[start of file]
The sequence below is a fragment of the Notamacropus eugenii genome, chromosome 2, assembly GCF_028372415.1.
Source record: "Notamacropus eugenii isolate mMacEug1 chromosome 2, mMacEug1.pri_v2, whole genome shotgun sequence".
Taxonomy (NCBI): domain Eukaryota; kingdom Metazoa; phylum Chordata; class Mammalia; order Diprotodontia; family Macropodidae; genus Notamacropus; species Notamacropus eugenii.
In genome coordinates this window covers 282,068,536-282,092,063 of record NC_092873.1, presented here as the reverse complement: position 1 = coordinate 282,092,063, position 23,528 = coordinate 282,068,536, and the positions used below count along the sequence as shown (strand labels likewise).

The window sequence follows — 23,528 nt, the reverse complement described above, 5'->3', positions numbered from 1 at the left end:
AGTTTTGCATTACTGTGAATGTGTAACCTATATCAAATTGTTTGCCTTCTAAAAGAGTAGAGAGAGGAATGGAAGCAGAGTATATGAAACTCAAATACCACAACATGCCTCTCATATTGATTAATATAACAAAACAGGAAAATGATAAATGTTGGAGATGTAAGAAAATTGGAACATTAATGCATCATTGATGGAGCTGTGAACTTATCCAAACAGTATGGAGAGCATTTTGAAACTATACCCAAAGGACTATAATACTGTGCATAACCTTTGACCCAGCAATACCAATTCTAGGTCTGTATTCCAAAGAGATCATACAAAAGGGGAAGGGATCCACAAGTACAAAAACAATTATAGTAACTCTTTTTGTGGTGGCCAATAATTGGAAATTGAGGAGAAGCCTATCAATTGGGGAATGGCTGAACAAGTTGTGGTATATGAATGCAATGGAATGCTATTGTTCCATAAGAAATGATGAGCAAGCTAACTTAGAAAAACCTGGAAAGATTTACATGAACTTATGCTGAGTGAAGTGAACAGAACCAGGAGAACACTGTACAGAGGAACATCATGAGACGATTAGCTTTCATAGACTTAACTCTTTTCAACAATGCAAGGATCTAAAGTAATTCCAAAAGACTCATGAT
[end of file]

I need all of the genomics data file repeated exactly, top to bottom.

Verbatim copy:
The sequence below is a fragment of the Notamacropus eugenii genome, chromosome 2, assembly GCF_028372415.1.
Source record: "Notamacropus eugenii isolate mMacEug1 chromosome 2, mMacEug1.pri_v2, whole genome shotgun sequence".
Taxonomy (NCBI): domain Eukaryota; kingdom Metazoa; phylum Chordata; class Mammalia; order Diprotodontia; family Macropodidae; genus Notamacropus; species Notamacropus eugenii.
In genome coordinates this window covers 282,068,536-282,092,063 of record NC_092873.1, presented here as the reverse complement: position 1 = coordinate 282,092,063, position 23,528 = coordinate 282,068,536, and the positions used below count along the sequence as shown (strand labels likewise).

The window sequence follows — 23,528 nt, the reverse complement described above, 5'->3', positions numbered from 1 at the left end:
AGTTTTGCATTACTGTGAATGTGTAACCTATATCAAATTGTTTGCCTTCTAAAAGAGTAGAGAGAGGAATGGAAGCAGAGTATATGAAACTCAAATACCACAACATGCCTCTCATATTGATTAATATAACAAAACAGGAAAATGATAAATGTTGGAGATGTAAGAAAATTGGAACATTAATGCATCATTGATGGAGCTGTGAACTTATCCAAACAGTATGGAGAGCATTTTGAAACTATACCCAAAGGACTATAATACTGTGCATAACCTTTGACCCAGCAATACCAATTCTAGGTCTGTATTCCAAAGAGATCATACAAAAGGGGAAGGGATCCACAAGTACAAAAACAATTATAGTAACTCTTTTTGTGGTGGCCAATAATTGGAAATTGAGGAGAAGCCTATCAATTGGGGAATGGCTGAACAAGTTGTGGTATATGAATGCAATGGAATGCTATTGTTCCATAAGAAATGATGAGCAAGCTAACTTAGAAAAACCTGGAAAGATTTACATGAACTTATGCTGAGTGAAGTGAACAGAACCAGGAGAACACTGTACAGAGGAACATCATGAGACGATTAGCTTTCATAGACTTAACTCTTTTCAACAATGCAAGGATCTAAAGTAATTCCAAAAGACTCATGAT